Mythic Monday: Spirited Dionysus

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This statue of Dionysus, the god of wine, stands at Holy Trinity Bridge (Ponte Santa Trinita) in Florence, Italy. Credit: © Shutterstock

What do wine lovers, farmers, and thespians have in common? All owe a debt of gratitude to this week’s star of Mythic Monday, the Greek god Dionysus. Dionysus was the god of wine and farmers, and the art form of drama was first performed in his honor.

In Greek mythology, Dionysus’s parents were Zeus, king of the gods, and Semele, the mortal daughter of King Cadmus of Thebes. Dionysus married Ariadne, the daughter of King Minos of Crete.

The ancient Greeks associated Dionysus with violent and unpredictable behavior, especially after drinking too much wine. Most stories about Dionysus tell of his leading sessions of drunken merrymaking. Dionysus’s followers included nymphs (maidens), creatures called satyrs that were half man and half horse or goat, and women attendants called maenads.

But not all the stories about Dionysus concern drunkenness or violent behavior. Many Greeks believed that Dionysus taught people farming techniques, especially those related to viticulture (the cultivation of grapes) and making wine.

The Greeks also dedicated the great theater in Athens to Dionysus. Their concept of tragedy in drama grew from a ceremony that honored Dionysus. The word tragedy comes from the Greek words tragos, meaning goat,and oide, meaning song. The goat was sacred to, and symbolic of, Dionysus. Why a goat? One explanation is that at festivals honoring Dionysus, a goat was sacrificed and the satyrs sang a song of lamentation to their hircine (goatlike) “half brother.” Another explanation is that satyr plays—bawdy tragicomedy performed by people dressed as satyrs—were performed at the festivals to honor Dionysus. Yet another explanation is that song contests were held in the god’s honor at these festivals and that a goat was given as a prize to the winner. In fact, in about 534 B.C. in Athens, the Greek actor Thespis, who helped to create drama as we know it, won the prize at the first production of tragedies at the festival honoring Dionysus. Competitions in playwriting were held regularly at the festival after this time. Whichever the explanation, the goat connection stuck to Dionysus, the “good time” god of “tragedy.”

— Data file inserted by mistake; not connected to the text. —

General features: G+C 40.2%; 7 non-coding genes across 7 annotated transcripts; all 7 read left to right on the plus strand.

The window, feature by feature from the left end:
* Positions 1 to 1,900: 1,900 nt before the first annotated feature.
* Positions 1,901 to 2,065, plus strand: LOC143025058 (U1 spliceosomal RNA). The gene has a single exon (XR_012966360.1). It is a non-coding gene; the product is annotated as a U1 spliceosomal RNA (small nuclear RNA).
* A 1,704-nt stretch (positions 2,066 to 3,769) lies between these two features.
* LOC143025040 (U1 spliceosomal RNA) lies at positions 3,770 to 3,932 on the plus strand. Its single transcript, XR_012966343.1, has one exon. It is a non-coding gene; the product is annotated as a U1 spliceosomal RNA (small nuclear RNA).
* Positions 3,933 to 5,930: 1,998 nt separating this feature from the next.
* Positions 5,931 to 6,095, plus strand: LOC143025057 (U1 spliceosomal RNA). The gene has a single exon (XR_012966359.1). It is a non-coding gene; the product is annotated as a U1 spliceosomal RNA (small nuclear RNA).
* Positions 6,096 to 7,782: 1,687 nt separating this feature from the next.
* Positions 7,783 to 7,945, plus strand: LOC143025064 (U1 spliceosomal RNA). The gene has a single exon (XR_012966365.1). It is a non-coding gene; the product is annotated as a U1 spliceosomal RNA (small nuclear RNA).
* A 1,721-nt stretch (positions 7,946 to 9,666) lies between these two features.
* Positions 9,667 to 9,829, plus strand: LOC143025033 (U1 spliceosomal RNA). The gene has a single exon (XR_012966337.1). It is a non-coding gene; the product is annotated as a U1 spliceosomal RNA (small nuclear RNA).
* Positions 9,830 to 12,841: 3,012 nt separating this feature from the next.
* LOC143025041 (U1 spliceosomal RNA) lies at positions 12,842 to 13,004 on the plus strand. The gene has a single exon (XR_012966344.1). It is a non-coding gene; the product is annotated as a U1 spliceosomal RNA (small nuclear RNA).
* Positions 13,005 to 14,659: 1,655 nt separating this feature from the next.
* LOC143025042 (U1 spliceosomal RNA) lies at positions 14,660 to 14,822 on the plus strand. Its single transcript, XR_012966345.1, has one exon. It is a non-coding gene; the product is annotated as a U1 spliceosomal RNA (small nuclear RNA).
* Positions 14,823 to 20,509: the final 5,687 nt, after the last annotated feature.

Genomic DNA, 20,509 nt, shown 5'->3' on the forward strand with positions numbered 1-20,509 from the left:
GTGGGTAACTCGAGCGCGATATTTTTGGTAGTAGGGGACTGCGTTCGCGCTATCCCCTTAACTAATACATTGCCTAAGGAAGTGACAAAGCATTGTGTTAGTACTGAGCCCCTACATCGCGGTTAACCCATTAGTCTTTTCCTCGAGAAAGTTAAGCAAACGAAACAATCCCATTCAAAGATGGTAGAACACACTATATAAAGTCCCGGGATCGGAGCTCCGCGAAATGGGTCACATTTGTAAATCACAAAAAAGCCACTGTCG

The ancient Romans had their own version of Dionysus. After coming into contact with Greek culture in the 700's B.C., the Romans adopted Dionysus as their god of wine, but they called him Bacchus. The Romans held an annual festival honoring Bacchus. This festival, called the Bacchanalia, featured drinking and wild behavior. The word bacchanalian means drunken or riotous, and bacchant means merrymaker. Roman artists showed Bacchus as a handsome young man. But many later artists, especially painters of the Renaissance, portrayed Bacchus as a drunken, fat old man.

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